10 Mistakes Every Chicken Keeper Must Never Make

6 min

10 Mistakes Every Chicken Keeper Must Never Make

Having chickens can be a lot of fun, but it can also be really nerve-wracking if you’ve never done it before. One of the best things you can do if you’re anxious beginning is to learn about the most common chicken-keeping faults.

There’s a lot to take in, and unlike most household pets, these creatures are at home in the great outdoors all year long and have their own set of regulations.

These 10 frequent chicken-keeping mistakes are simple to avoid and can help keep your chicken flock happy, healthy, and producing an abundance of tasty eggs.

Lack of garden fencing

Chickens are well-known for their penchant for wrecking garden spaces. These birds are on a mission to destroy all plants in the yard, whether it’s by devouring the entire strawberry patch or by kicking the mulch we spent all day Saturday spreading in the flower beds across the entire yard.

A strong, high fence is required to keep the chickens out of the garden. A free-range flock can wreck a season’s worth of hard gardening labor in a single afternoon. All of you will be pleased if you take the time to prevent them from entering the garden.

Once you get your garden under control, you may want to plant a separate garden for your flock to enjoy.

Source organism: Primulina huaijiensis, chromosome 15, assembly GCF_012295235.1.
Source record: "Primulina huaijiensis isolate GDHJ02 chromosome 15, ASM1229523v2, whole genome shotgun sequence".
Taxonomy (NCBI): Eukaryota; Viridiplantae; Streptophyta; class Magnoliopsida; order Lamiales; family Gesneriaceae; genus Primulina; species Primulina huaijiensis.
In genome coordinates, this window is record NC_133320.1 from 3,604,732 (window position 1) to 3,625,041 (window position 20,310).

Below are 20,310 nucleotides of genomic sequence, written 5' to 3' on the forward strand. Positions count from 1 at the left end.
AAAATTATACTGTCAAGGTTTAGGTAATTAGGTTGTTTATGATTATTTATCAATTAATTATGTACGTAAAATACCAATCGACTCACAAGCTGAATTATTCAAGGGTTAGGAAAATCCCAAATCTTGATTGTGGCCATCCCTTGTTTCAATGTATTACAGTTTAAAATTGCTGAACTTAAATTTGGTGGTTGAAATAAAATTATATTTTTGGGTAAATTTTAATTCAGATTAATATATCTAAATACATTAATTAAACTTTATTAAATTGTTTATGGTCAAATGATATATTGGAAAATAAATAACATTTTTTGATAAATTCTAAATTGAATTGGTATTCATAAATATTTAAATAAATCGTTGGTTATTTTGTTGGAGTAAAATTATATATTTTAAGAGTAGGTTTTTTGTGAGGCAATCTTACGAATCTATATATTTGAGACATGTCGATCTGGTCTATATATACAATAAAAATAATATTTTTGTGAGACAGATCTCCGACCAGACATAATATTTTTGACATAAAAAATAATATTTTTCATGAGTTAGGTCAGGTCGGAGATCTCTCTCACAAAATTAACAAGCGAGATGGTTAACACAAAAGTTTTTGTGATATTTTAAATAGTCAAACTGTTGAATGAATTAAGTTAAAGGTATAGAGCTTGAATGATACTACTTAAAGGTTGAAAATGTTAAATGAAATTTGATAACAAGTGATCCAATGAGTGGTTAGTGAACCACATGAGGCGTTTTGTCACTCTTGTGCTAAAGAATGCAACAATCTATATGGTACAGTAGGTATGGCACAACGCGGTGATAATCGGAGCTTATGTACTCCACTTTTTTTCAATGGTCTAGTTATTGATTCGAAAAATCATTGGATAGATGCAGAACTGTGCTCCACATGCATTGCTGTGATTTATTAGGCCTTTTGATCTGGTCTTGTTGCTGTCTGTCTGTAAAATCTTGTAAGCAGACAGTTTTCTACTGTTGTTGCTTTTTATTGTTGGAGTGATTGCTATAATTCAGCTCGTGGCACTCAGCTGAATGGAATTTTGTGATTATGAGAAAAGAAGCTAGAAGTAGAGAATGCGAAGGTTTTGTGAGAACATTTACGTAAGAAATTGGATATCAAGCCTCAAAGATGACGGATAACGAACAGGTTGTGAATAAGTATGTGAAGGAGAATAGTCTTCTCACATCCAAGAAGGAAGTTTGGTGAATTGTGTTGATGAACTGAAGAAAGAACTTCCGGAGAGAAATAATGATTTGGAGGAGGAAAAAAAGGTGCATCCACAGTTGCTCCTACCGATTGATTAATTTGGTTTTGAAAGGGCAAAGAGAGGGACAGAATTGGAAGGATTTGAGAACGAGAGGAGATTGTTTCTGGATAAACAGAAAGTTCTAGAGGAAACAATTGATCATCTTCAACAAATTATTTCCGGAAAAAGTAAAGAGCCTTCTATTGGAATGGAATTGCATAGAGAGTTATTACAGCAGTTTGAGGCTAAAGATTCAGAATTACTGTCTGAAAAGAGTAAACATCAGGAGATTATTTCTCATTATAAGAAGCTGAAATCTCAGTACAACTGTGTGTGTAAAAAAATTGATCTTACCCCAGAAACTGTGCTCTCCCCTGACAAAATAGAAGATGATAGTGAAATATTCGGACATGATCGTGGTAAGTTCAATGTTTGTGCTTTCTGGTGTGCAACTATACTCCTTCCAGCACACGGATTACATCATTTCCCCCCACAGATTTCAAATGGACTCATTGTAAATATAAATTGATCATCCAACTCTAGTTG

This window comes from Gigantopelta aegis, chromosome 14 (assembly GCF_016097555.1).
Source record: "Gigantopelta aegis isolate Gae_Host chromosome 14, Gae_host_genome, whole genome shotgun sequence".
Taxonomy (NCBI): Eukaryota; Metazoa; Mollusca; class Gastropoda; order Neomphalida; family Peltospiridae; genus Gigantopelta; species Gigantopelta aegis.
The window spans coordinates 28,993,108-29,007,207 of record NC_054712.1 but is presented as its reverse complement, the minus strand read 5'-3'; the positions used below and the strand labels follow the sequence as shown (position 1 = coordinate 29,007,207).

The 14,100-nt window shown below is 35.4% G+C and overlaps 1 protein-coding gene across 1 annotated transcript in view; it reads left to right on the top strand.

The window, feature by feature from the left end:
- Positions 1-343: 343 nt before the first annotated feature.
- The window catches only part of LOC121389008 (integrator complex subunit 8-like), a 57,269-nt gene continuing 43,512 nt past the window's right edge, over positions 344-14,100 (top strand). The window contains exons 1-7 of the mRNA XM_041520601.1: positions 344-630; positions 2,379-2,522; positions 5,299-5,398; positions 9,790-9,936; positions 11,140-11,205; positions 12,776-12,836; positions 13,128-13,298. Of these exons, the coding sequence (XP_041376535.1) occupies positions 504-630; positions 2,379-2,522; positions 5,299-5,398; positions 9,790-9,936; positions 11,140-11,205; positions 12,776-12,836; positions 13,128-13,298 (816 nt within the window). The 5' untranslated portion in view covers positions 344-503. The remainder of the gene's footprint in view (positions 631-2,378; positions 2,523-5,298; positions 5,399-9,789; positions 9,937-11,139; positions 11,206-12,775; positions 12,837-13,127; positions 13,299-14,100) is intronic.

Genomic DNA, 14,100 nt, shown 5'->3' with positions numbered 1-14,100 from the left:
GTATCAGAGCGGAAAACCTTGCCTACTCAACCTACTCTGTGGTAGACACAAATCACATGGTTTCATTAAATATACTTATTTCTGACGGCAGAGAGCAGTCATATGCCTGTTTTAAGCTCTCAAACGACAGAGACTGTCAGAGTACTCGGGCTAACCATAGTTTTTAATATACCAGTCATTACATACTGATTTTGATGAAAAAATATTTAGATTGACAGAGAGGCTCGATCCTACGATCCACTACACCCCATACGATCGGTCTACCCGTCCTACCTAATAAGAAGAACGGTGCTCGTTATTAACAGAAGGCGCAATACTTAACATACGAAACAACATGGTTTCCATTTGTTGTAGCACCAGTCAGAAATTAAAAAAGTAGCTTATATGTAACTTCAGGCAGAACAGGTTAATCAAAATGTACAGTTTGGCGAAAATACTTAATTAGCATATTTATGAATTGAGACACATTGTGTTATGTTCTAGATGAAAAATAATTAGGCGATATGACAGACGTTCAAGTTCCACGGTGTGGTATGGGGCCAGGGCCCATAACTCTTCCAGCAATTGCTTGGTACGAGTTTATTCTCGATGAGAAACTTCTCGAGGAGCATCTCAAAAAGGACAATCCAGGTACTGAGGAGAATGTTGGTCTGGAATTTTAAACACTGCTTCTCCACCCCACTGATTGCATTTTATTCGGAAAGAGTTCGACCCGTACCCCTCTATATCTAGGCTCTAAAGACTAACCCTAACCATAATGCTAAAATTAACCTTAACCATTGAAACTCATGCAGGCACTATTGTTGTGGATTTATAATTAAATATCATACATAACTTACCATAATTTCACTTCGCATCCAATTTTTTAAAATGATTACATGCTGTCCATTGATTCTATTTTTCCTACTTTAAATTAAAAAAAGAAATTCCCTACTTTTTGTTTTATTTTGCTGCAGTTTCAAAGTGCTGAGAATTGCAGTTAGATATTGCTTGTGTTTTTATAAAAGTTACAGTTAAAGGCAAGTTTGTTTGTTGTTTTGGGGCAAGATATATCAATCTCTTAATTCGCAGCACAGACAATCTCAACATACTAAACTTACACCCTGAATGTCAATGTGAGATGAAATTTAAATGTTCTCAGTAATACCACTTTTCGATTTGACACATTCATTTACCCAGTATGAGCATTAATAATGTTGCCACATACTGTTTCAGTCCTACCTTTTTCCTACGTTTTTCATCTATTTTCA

Failing to make sure the coop is safe from predators

While raising chickens, one of the most stressful and heartbreaking experiences is losing chickens to predators. Predators will attack your hens at all hours of the day and night, no matter where you reside.

The best defense against predators is a well-fortified chicken coop.


Advice for keeping out potential predators:

  • If you want to keep out small animals like weasels, use hardware cloth instead of chicken wire.
  • Spend the time necessary to seal any hole that is more than the width of your thumb. Weasels and rats can fit through extremely small gaps.
  • Every night, double-check that every door and window is securely closed and latched.
  • Put a roof over the chicken coop. It’s not just ground-level access that predators might use to sneak into your coop.
  • Put hardware cloth under the chicken coop to stop animals from digging in. Only if the coop has dirt floors should you do this.